Last updated on July 31st, 2022 at 10:44 am
By now you probably have heard people talking about essential oils. You may be wondering what they are, as well as how to use essential oils.
When my family first started using essential oils my expectations were fairly minimal. I figured our house would smell great from diffusing something natural, instead of using synthetic fragrances.
Honestly, I had no idea that they would become my next major “natural” obsession. My first “natural” obsession was removing as much plastic as possible from our lives.
But, by digging in and doing some research I discovered how versatile high-quality oils are. I have slowly been replacing items in our medicine, beauty, and cleaning cabinets.
What Are Essential Oils?
Essential oils are what protect and keep a plant healthy and vital. By extracting the essence of the plant through distillation or cold pressing, one is left with a highly concentrated liquid. This liquid, essential oils, has been used for centuries as a way to promote emotional and physical well-being.
For example, one drop of 100% pure peppermint oil is equivalent to approximately 24 cups of peppermint tea.
How to Use Essential Oils
The real beauty of using essential oils is that one oil can have a multitude of uses.
For example, Lavender can be applied:
- to bug bites and minor burns to help relieve pain and itching
- as a natural relaxation tool to help children ease into a calming state for a good night’s sleep.
- it can be defused and make your home smell incredible without the use of perfumes or artificial fragrances.
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There are three ways to administer essential oils: aromatically, topically, or internally.
While one type of oil may not be recommended for internal use, the same oil may be very effective when used as a topical or aromatic.
- Aromatic: you can add several drops to an essential oil diffuser or simply apply a few drops of oil to your palms and inhale.
- Topical: many oils can be applied “neat” (undiluted), by placing a few drops of oil directly on the skin. Similar to how reflexology uses the feet to access different parts of the body, the bottoms of the feet are often a good place to apply essential oils. With all oils, take caution to avoid using on or around the eyes, ears, and genital area. If the oil should not be applied “neat” it will need to be diluted with a carrier oil, which helps dilute the strength of the oil. Carrier oils include coconut and jojoba oil.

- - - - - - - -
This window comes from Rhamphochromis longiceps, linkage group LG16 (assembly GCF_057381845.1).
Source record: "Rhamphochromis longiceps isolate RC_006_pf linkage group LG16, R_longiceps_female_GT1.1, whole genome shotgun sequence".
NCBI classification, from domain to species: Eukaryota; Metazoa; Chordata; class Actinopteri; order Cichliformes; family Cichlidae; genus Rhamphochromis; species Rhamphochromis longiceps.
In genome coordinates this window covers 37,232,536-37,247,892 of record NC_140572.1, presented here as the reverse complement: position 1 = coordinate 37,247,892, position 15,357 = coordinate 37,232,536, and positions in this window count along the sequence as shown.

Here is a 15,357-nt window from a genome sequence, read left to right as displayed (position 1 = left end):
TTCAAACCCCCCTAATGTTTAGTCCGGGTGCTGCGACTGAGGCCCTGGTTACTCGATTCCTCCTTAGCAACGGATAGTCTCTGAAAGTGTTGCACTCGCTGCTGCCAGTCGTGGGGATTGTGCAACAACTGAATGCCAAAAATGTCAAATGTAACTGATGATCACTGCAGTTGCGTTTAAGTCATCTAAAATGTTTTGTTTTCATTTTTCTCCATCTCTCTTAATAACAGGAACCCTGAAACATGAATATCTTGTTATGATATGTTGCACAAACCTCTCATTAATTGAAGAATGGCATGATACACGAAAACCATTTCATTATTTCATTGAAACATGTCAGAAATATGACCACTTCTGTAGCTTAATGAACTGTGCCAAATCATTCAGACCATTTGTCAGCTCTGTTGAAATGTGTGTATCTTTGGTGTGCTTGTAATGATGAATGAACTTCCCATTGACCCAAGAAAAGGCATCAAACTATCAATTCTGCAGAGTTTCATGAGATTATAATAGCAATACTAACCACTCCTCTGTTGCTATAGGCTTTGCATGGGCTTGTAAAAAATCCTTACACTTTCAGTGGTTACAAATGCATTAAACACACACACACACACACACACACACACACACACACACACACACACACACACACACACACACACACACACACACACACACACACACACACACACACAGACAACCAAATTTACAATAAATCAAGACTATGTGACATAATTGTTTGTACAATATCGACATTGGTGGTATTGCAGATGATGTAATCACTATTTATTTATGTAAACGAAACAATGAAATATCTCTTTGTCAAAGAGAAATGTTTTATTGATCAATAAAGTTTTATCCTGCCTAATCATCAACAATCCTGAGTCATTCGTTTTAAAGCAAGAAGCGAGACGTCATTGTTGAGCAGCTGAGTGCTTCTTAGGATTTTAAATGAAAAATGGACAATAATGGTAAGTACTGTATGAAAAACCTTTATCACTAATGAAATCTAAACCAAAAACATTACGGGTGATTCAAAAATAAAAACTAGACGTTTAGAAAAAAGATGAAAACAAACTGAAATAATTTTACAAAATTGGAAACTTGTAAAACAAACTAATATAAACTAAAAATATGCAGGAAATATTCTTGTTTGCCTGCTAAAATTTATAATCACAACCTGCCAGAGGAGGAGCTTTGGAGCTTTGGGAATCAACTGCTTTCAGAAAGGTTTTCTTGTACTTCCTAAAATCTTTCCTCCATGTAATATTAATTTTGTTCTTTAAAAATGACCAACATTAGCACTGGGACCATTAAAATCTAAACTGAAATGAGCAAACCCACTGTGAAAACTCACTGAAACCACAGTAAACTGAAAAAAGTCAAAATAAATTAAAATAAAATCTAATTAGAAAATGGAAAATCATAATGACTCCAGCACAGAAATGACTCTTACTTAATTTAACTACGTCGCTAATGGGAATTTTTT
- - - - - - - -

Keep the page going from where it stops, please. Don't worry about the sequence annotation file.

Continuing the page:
- Internal: The third method is to ingest the oil, which can be accomplished by adding a drop or two to a glass of water. Some oils can also be placed into vegetable capsules and swallowed. Be sure to check the labels and only use a safe, pure brand when ingesting.
It is important to check the guidelines for the individual oil and to only use a high-quality, unadulterated brand of oil.
Choosing a Safe Essential Oil
Since essential oils are naturally derived from a plant they do not require FDA approval. When it comes to choosing safe and effective oils, realize that not all oils are created equal. A little research into what brand of essential oil to choose can make a big difference. Even if the essential oil only lists one plant ingredient (usually listed as the botanical name) and no fillers it may have been processed using GMO crops or have been dosed with pesticides. Furthermore, many of the brands you can find at health food stores are not 3rd party tested and can contain fillers and additives, exactly the type of chemicals most of us are trying to avoid.
To re-cap look for an essential oil that:
- Does not use GMO
- Preferably organic
- Does not use fillers or additives
- Is 3rd party tested for purity
Resources: Do Your Own Research
Here are some links for DYOR (do your own research) on oils:
- Pub Med: A site that catalogs publications from scientific journals, including research on essential oils
- Skin Deep: The Environmental Working Group’s searchable database of toxic ingredients in cosmetic and personal care products. Skin Deep currently does not test different brands, but it is a valuable resource for determining the toxic levels in certain products that use essential oils.
Essential Oil Reference Books
With hundreds of different essential oils to learn about, a reference book can be a great resource. There are many excellent books to choose from with most listing how to use oils by oil type, or by the condition that they can help alleviate. There are also books that focus on specific topics such as using oils safely during pregnancy or with babies and kids and even pets. Here are some of our favorite resource books.
DIY Essential Oil Recipe
With cold and flu season approaching we decided to include an easy make-your-own hand sanitizer recipe.
Essential Oil Hand Sanitizer, simply mix and add the below ingredients into a small squeeze bottle.
- Small squeeze bottle
- 6 tbsp. Organic Aloe Vera Gel
- 5 tbsp. Distilled or Regular Water
- 10 drops of Young Living Thieves EO OR 3 drops of each of the following Clove EO, Lemon EO and Eucalyptus EO
Guest post was written by Kristie Turck of TheGlassBabyBottle.com, a buying guide to safe baby and kids products.
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